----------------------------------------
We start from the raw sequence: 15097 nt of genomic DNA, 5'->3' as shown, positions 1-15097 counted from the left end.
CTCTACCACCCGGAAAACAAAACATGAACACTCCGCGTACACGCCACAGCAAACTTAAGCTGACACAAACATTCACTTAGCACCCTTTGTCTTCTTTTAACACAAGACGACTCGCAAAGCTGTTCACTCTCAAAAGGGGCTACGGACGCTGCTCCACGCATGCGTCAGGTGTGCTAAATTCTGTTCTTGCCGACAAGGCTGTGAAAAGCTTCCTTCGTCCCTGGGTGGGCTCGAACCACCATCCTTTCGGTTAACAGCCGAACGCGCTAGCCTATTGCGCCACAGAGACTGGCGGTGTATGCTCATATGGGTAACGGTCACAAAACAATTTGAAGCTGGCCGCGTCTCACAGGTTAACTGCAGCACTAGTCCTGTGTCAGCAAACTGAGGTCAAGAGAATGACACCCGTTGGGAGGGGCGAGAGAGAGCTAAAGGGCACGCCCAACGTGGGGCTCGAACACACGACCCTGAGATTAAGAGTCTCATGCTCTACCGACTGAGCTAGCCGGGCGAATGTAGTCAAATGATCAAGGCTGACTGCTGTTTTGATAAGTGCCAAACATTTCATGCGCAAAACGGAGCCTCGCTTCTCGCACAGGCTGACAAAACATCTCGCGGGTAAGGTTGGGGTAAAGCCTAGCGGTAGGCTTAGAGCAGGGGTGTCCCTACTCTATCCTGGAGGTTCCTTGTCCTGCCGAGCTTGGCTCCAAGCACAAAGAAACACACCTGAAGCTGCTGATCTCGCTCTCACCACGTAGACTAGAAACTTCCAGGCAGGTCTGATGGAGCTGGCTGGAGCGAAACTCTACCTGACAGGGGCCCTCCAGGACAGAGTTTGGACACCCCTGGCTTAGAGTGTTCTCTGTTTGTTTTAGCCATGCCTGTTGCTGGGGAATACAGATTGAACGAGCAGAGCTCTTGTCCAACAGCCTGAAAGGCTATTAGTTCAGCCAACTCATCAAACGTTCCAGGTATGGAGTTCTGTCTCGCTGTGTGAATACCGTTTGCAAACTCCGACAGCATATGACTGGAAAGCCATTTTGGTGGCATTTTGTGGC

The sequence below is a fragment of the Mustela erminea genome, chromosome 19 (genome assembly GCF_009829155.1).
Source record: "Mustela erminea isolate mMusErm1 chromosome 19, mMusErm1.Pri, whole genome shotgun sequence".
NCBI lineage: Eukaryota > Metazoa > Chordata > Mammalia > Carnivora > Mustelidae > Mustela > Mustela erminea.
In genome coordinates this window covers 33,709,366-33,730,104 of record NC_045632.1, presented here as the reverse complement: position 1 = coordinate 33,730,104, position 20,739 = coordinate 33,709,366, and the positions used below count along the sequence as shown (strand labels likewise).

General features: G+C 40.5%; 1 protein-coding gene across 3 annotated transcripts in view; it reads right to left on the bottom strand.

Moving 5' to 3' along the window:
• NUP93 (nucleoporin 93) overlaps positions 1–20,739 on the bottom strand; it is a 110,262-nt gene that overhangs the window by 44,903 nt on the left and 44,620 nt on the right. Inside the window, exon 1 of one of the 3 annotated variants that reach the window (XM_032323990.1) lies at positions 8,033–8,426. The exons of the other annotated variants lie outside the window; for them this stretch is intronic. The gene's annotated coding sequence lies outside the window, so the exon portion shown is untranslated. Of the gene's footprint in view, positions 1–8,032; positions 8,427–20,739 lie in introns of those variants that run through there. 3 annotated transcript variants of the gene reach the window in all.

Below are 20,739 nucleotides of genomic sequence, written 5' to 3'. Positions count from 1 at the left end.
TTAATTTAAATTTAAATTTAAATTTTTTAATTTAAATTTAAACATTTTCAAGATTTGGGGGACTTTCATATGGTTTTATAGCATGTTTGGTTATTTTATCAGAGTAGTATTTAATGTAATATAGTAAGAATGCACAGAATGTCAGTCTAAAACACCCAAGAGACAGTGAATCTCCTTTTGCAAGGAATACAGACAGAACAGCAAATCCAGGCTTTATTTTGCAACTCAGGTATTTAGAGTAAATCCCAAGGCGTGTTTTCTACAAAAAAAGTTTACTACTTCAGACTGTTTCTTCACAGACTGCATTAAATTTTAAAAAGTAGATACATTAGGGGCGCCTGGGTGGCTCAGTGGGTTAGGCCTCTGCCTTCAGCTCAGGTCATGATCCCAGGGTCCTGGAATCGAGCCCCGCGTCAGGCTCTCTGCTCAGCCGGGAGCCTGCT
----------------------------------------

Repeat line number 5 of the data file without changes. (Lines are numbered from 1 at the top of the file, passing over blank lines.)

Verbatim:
NCBI lineage: Eukaryota > Metazoa > Chordata > Mammalia > Carnivora > Mustelidae > Mustela > Mustela erminea.